Kicking Off More Than Surviving

Kicking off More Than Surviving brings up a lot of feelings for me. While fighting back the sensation that there will never be enough time to know all the things I need and want to know, I also feel the excitement of poking around and investigating what I can know. 

This project emerged as an expression of my complicated relationship with history. I’ve always prided myself with knowing exactly where I come from —The Wampanoag Nation. This “knowing” is embodied. There are many different ways to understand where you come from—what traditions your community/your family hold (the songs, the foods, the stories), the land you are connected to (the smell and shape of the trees, sound of the water), and then there is the other way—the facts, dates, historic events….data. So much of my culture that is empowering and has shaped my Indigenous identity is not held in data. The data always meant pain. The year our land was illegally incorporated, the year we went into war, the names of distant lands we were sent off to as slaves. I once had a history student demand upon finding out that I am Indigenous, “Do you know your history! You HAVE to know your history!” He said it with the assumption that I must know it because it is my responsibility to educate others. He said it without ever considering that he ought to know this history as well. As a non-Indigenous person I found it to be intrusive and oppressive—so many reactions arose in me: Who are you to demand that I know a history that has been intentionally erased from sight, yet you don’t acknowledge that erasure or the pain it carries? Who are you to demand that I know a history that you are surely only defining as data, or want me to translate for you into data? When I tried to share some small bit of our culture to shift him away from the fixation on data, he spoke over me… because that’s not the history he meant.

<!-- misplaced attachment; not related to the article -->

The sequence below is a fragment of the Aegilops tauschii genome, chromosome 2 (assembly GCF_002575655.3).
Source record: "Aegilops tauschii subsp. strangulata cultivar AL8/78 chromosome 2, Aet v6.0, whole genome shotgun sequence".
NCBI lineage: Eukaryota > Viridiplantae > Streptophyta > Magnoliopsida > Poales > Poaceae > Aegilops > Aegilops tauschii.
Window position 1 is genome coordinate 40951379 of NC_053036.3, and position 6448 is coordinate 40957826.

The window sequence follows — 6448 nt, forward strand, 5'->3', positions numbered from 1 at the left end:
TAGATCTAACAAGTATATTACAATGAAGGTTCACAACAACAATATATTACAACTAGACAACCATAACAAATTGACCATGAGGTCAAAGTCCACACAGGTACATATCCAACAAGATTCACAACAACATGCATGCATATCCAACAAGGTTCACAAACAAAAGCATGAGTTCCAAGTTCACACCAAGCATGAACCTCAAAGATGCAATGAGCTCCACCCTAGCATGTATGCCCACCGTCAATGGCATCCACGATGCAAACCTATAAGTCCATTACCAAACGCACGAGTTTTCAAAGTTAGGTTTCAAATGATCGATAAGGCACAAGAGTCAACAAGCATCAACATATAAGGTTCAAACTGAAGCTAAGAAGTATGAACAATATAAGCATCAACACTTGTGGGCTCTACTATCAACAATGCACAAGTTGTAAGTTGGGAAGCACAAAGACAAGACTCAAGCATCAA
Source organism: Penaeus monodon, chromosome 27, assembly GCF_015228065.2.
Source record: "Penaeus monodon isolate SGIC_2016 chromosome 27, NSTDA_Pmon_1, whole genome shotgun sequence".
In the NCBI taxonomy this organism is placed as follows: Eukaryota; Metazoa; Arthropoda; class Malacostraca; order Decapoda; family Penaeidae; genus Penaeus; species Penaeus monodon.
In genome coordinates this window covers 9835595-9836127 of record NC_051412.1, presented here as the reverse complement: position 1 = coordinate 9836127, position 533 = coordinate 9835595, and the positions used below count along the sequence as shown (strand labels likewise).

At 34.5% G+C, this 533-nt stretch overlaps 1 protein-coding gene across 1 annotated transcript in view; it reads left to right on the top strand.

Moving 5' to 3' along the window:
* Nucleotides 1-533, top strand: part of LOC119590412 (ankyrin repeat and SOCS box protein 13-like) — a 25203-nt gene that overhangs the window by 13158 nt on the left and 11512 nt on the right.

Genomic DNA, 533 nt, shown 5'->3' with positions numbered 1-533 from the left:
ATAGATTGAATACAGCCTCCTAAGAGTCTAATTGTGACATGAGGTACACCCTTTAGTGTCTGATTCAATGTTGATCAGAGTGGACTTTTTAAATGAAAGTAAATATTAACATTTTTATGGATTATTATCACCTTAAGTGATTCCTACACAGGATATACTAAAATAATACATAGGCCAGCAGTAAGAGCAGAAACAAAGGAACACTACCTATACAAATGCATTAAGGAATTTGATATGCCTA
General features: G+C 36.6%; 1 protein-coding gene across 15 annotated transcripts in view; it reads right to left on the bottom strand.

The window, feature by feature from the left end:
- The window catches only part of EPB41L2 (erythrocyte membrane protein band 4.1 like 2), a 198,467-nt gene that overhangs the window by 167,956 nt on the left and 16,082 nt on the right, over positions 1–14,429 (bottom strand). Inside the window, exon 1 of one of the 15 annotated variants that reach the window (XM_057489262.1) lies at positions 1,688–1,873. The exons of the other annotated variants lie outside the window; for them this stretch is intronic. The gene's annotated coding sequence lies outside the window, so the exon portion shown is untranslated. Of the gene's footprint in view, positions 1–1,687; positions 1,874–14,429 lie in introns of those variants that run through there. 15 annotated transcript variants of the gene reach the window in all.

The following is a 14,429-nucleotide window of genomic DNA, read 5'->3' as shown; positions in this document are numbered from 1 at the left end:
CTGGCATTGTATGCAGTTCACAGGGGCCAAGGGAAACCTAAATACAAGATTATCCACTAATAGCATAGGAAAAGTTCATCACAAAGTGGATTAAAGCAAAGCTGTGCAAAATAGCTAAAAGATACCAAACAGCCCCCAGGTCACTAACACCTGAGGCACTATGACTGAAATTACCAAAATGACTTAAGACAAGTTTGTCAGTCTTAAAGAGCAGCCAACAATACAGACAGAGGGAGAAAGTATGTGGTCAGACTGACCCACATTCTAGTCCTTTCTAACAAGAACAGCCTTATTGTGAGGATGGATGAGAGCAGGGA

This project is a kind of making peace and bringing together what I understand to be my people’s history and what I see the outside world insists is my people’s history. It’s bringing two sides together—the sensation of my belonging to a long line of self-determined people who know where they are from and what it means to be respectfully part of a larger world brought together with the data that somehow makes us real to the outside world. It’s also for members of my own community who may not have had the opportunity to touch on these pieces of our past. There’s no shame in this—intentionally oppressed communities have so much weight as it is to simply continue.  I chose to focus on our activism, because I believe such data points will contain the essence of what I’ve known to be true through my own understanding and experience of my culture—we are a loving people and we move with intention even through pain. 

This week has been an interesting balance of considering the practical pieces of producing a project like More Than Surviving, and having the tremendous feeling that comes when you are about to start a great wandering—one that you know will bring you even closer to your home. In truth, the practical pieces will be a great aid in keeping the full rush of information from overwhelming me, as I know I will discover a great many new things about myself and my ancestors in this process. I am extraordinarily thankful for Estefany, Elizabeth and Zelda who have come together to help build this, I know through them I will also learn so much about what is possible and gain even more balance by understanding their perspectives.